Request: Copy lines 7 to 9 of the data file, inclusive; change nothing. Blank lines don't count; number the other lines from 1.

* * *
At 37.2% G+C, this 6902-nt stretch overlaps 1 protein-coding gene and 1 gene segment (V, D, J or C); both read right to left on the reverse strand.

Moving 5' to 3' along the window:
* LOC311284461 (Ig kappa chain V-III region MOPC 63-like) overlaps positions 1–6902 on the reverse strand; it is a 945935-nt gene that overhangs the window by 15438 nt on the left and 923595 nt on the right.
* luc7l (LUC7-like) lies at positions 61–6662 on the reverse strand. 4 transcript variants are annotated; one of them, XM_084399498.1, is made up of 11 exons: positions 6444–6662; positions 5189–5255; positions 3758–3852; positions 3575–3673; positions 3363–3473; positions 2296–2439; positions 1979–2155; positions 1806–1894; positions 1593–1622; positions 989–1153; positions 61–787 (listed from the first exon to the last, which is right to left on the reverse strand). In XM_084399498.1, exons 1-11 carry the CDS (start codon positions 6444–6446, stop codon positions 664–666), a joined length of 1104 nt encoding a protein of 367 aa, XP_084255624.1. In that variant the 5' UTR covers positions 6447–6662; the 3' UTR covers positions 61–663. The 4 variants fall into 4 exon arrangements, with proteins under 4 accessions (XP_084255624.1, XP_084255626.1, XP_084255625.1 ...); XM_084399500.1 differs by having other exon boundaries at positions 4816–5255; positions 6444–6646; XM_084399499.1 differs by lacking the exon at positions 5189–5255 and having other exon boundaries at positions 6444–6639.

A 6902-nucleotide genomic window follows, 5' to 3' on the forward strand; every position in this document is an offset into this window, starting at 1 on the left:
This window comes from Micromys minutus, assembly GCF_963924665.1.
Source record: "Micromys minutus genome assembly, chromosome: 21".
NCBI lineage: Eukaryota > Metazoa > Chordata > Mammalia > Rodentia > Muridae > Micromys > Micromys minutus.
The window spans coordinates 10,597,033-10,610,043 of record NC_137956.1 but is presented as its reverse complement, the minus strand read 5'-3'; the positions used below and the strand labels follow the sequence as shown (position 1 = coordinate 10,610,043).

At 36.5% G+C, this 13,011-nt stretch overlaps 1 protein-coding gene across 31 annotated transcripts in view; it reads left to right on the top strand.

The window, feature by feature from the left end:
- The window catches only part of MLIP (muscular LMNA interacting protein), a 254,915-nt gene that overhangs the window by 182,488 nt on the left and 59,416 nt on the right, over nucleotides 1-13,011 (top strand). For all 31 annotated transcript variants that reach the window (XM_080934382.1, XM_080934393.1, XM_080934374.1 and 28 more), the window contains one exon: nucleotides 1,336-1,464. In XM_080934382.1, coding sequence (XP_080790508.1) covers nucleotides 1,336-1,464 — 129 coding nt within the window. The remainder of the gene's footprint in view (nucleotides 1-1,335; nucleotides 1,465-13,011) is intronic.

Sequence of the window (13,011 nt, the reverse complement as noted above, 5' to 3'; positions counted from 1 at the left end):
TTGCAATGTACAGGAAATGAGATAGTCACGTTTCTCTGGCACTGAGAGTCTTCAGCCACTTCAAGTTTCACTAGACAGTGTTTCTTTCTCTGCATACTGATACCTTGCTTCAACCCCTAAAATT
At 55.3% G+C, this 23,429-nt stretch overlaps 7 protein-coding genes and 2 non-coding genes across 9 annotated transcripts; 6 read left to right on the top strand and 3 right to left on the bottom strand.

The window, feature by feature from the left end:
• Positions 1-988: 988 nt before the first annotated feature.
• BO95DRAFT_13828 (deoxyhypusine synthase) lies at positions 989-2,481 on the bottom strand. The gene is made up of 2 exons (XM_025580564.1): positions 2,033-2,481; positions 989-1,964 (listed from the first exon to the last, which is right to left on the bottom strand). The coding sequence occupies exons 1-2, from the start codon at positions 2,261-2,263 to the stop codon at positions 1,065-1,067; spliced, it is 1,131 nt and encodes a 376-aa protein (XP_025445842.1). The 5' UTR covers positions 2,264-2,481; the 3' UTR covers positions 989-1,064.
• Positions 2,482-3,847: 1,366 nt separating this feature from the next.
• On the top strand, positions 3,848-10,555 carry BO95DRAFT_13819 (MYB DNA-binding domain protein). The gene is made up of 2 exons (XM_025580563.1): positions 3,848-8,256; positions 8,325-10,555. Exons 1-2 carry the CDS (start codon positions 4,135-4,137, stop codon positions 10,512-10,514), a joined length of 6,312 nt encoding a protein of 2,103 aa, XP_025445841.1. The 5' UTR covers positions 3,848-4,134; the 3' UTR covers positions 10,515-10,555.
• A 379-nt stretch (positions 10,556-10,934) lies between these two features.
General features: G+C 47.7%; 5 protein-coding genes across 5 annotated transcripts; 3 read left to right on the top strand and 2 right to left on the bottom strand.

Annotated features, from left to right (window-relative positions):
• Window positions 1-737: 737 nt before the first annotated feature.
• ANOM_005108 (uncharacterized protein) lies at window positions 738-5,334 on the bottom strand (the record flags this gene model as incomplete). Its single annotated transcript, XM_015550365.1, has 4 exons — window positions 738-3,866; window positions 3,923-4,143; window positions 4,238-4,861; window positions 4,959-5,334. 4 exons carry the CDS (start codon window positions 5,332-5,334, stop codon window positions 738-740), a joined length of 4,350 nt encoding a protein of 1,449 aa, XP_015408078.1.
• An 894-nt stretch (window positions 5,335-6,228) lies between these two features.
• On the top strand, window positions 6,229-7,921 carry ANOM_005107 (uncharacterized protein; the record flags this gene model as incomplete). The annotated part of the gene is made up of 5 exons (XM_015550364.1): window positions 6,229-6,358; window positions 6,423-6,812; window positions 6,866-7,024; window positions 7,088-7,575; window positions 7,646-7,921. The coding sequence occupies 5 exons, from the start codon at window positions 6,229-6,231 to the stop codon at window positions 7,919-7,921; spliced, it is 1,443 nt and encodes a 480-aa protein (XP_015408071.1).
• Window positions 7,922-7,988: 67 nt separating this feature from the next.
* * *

Source record: "Micromys minutus genome assembly, chromosome: 21".
NCBI lineage: Eukaryota > Metazoa > Chordata > Mammalia > Rodentia > Muridae > Micromys > Micromys minutus.
The window spans coordinates 10,597,033-10,610,043 of record NC_137956.1 but is presented as its reverse complement, the minus strand read 5'-3'; the positions used below and the strand labels follow the sequence as shown (position 1 = coordinate 10,610,043).